Friday 26 May 2017

Five things we learned from Ireland's 1-1 draw with Holland at the Aviva

27 May 2016; Shane Duffy of Republic of Ireland in action against Jeffrey Bruma of Netherlands during the 3 International Friendly between Republic of Ireland and Netherlands in the Aviva Stadium, Lansdowne Road, Dublin. Photo by Matt Browne/Sportsfile
27 May 2016; Shane Duffy of Republic of Ireland in action against Jeffrey Bruma of Netherlands during the 3 International Friendly between Republic of Ireland and Netherlands in the Aviva Stadium, Lansdowne Road, Dublin. Photo by Matt Browne/Sportsfile

John Brennan

It was a very interesting night at the Aviva Stadium as Ireland gave up a one-nil lead with five minutes remaining to hand the Dutch the draw in an encouraging performance. Here are five things we gleaned from the game.

1. Even in his second last game before the Euros, Martin O'Neill was still willing to experiment. At times the Boys in Green were 4-3-3, with David McGoldrick often dropping back to make it 4-3-1-2. And then Jon Walters would drop deeper again to help out the midfield. It worked.

After years of watching Trap and his rigid 4-4-2, it was refreshing to see a coach trust his players to do something different in the middle of an international, albeit a friendly.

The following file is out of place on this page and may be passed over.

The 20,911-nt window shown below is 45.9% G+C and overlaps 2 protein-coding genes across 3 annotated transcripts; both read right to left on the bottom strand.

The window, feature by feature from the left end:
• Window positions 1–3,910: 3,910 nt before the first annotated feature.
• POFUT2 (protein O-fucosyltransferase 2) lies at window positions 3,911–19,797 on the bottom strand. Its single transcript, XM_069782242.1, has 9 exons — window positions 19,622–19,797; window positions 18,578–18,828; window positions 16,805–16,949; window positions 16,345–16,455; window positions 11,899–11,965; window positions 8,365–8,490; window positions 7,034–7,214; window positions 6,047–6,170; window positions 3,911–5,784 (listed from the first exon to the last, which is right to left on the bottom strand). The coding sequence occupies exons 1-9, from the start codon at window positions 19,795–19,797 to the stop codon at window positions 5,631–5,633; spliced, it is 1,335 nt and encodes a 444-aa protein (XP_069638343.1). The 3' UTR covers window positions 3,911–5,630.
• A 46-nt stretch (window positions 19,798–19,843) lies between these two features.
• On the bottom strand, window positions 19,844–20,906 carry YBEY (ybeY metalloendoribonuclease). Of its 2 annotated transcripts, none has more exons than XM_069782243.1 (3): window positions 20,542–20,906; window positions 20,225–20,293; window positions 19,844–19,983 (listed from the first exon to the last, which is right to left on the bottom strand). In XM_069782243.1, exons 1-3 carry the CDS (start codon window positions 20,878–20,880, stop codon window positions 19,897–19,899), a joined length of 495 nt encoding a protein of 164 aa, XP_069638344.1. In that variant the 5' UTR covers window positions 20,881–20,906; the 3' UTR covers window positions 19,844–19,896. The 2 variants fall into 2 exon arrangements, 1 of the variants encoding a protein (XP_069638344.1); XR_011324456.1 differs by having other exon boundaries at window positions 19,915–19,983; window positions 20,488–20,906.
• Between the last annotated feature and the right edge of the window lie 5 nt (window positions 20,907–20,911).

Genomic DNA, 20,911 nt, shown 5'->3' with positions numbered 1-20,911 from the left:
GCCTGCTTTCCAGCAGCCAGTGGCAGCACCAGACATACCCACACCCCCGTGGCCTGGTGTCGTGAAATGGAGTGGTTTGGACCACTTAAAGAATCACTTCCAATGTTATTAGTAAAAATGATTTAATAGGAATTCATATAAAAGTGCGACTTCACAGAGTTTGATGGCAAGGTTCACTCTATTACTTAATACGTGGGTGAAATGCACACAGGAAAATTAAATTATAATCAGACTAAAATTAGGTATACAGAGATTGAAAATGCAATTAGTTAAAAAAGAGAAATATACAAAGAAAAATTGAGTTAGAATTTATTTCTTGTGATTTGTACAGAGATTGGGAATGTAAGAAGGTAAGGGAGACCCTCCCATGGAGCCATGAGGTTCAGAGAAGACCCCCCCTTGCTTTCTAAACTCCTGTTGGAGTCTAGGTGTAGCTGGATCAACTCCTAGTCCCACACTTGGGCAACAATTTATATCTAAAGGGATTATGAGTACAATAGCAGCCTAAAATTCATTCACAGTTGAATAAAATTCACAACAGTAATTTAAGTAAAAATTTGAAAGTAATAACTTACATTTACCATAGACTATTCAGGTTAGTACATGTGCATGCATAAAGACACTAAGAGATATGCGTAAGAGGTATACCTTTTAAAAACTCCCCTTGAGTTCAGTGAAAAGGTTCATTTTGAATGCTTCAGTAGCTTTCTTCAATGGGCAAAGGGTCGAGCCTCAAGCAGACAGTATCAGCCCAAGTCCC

2. Robbie Brady could have a huge say in Euro 2016 with his set-pieces. Yes, he balloons the odd one. But when the Norwich man catches it right, as he did with a superb corner on the half hour that found John O'Shea's forehead and led to Long's goal, Brady's delivery is dynamite going off in the face of a defence. He continued in the same form in the second half and caused consternation in the visiting defence.

 

3. Euro 2016 could be Seamus Coleman's time. We've waited a while for him to truly explode on the international scene. The Everton man was in rare form against the Dutch and he could have a huge month in France. He's primed!

 

4. Harry Arter, Stephen Quinn and David McGoldrick all did well in what were their big chances to book a seat on the Ireland plane to Paris but it was the Bournemouth man who really stepped forward. Made a big claim to start against the Swedes.

None had the sort of horror match that Paul McShane had at the end of March against Slovakia. They will be worried about David Meyler's versatility to fill any position on the pitch. But right now the trio all still have a chance to go.

 

5. Where were the greatest fans in the world? I know a lot of them are saving up for France. But not to be able to fill the stadium for Ireland's going away party in Dublin is a bit disappointing.

Yes, The Boss was in action on the other side of the Liffey, but he didn't take too many away. And there's no school for the kids on the day after the game and it wasn't cold or wet either. Where was everyone?

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